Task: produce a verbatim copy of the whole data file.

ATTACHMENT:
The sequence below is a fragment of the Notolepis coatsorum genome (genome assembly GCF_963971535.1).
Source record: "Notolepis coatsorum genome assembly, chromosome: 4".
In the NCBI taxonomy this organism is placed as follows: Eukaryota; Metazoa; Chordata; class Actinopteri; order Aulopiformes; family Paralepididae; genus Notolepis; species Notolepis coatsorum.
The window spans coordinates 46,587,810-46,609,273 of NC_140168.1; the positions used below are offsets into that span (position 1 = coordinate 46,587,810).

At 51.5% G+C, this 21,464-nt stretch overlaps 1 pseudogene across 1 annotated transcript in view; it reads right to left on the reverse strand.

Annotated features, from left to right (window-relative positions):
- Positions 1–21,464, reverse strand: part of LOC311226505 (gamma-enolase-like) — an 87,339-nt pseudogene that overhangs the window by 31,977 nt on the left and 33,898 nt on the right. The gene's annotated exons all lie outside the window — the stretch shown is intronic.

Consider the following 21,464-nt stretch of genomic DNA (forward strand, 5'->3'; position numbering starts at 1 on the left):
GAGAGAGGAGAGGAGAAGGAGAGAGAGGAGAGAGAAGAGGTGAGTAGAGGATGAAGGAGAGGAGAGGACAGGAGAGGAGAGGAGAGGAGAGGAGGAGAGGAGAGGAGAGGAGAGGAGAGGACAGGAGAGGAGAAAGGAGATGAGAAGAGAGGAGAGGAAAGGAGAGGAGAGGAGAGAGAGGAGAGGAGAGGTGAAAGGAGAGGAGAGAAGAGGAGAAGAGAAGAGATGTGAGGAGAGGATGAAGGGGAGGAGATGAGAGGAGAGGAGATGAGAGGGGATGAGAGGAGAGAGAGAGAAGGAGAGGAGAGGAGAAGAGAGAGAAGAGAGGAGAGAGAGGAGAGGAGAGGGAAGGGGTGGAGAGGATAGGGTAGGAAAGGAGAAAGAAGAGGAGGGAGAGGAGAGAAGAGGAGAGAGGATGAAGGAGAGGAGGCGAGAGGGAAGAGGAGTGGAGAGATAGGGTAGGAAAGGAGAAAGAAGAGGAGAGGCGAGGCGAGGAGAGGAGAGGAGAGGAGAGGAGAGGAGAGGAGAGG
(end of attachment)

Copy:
The sequence below is a fragment of the Notolepis coatsorum genome (genome assembly GCF_963971535.1).
Source record: "Notolepis coatsorum genome assembly, chromosome: 4".
In the NCBI taxonomy this organism is placed as follows: Eukaryota; Metazoa; Chordata; class Actinopteri; order Aulopiformes; family Paralepididae; genus Notolepis; species Notolepis coatsorum.
The window spans coordinates 46,587,810-46,609,273 of NC_140168.1; the positions used below are offsets into that span (position 1 = coordinate 46,587,810).

At 51.5% G+C, this 21,464-nt stretch overlaps 1 pseudogene across 1 annotated transcript in view; it reads right to left on the reverse strand.

Annotated features, from left to right (window-relative positions):
- Positions 1–21,464, reverse strand: part of LOC311226505 (gamma-enolase-like) — an 87,339-nt pseudogene that overhangs the window by 31,977 nt on the left and 33,898 nt on the right. The gene's annotated exons all lie outside the window — the stretch shown is intronic.

Consider the following 21,464-nt stretch of genomic DNA (forward strand, 5'->3'; position numbering starts at 1 on the left):
GAGAGAGGAGAGGAGAAGGAGAGAGAGGAGAGAGAAGAGGTGAGTAGAGGATGAAGGAGAGGAGAGGACAGGAGAGGAGAGGAGAGGAGAGGAGGAGAGGAGAGGAGAGGAGAGGAGAGGACAGGAGAGGAGAAAGGAGATGAGAAGAGAGGAGAGGAAAGGAGAGGAGAGGAGAGAGAGGAGAGGAGAGGTGAAAGGAGAGGAGAGAAGAGGAGAAGAGAAGAGATGTGAGGAGAGGATGAAGGGGAGGAGATGAGAGGAGAGGAGATGAGAGGGGATGAGAGGAGAGAGAGAGAAGGAGAGGAGAGGAGAAGAGAGAGAAGAGAGGAGAGAGAGGAGAGGAGAGGGAAGGGGTGGAGAGGATAGGGTAGGAAAGGAGAAAGAAGAGGAGGGAGAGGAGAGAAGAGGAGAGAGGATGAAGGAGAGGAGGCGAGAGGGAAGAGGAGTGGAGAGATAGGGTAGGAAAGGAGAAAGAAGAGGAGAGGCGAGGCGAGGAGAGGAGAGGAGAGGAGAGGAGAGGAGAGGAGAGG